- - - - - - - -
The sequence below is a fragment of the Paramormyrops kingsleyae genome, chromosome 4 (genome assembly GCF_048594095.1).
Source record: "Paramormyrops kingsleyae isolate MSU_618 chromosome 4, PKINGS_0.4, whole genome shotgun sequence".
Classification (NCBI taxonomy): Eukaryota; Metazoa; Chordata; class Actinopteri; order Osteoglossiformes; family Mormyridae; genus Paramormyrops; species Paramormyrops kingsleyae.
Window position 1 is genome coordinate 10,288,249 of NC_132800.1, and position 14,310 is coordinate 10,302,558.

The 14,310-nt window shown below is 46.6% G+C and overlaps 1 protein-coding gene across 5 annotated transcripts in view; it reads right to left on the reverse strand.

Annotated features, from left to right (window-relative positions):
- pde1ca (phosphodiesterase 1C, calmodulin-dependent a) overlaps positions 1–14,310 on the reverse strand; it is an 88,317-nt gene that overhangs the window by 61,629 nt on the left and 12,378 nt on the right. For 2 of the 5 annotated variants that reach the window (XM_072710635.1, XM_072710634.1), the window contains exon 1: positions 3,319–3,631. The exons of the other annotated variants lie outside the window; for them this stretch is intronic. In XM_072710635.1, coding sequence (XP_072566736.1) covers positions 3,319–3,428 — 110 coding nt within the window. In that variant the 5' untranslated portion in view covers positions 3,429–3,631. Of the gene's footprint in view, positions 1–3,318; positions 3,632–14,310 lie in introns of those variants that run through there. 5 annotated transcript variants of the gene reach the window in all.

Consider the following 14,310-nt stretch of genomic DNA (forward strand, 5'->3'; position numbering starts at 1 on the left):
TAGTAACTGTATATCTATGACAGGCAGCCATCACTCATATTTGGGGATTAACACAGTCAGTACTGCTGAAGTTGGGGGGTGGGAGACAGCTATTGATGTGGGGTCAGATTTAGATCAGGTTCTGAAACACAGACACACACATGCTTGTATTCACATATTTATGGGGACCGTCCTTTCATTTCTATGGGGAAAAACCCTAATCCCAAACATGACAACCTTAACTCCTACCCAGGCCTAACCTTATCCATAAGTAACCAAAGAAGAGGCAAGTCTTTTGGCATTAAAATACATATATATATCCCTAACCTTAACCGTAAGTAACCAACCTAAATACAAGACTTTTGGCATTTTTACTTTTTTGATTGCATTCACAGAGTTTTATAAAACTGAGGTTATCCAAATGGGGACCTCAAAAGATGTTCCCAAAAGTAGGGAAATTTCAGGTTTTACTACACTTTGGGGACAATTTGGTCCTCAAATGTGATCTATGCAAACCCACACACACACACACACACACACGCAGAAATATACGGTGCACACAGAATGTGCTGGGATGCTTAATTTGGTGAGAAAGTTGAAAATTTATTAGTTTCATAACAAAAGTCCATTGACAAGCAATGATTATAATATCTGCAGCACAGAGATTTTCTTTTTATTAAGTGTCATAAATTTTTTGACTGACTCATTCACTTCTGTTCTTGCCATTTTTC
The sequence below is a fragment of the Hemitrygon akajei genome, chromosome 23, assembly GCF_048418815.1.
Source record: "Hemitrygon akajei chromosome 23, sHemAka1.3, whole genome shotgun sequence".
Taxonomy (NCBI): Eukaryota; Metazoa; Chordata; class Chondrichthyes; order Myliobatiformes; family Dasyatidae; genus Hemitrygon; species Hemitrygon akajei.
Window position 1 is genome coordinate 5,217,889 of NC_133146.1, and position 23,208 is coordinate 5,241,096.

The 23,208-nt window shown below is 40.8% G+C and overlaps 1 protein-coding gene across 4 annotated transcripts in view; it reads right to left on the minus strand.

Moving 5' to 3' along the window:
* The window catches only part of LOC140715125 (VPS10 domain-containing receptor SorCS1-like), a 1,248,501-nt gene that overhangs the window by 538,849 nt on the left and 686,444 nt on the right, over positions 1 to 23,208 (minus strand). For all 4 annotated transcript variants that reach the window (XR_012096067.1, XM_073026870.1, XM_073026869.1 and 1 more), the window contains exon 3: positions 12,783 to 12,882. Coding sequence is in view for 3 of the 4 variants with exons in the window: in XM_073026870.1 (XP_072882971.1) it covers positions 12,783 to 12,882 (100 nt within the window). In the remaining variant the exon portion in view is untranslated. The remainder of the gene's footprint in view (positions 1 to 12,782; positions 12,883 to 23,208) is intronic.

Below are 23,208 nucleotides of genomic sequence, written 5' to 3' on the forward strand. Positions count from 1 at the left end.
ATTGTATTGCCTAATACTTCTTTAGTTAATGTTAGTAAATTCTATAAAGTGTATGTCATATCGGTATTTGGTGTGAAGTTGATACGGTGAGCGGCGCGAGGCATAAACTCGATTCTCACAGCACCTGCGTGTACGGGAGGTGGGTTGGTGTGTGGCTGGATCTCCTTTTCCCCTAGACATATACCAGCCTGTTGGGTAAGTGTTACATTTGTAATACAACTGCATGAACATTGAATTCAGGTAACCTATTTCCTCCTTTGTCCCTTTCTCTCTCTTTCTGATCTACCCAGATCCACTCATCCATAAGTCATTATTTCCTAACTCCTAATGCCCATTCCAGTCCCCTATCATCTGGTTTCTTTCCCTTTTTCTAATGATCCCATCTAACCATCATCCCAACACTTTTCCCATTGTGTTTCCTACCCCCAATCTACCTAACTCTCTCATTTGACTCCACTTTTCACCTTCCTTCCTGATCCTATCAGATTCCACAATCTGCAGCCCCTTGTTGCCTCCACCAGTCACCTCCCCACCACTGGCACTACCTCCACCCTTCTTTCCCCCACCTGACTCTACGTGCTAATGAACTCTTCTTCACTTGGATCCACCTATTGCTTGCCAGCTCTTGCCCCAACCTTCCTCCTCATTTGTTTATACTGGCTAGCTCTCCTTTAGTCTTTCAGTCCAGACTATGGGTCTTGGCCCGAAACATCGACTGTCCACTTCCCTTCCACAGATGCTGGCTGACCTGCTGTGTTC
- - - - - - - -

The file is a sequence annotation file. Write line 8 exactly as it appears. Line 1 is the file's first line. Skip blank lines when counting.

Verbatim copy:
Consider the following 14,310-nt stretch of genomic DNA (forward strand, 5'->3'; position numbering starts at 1 on the left):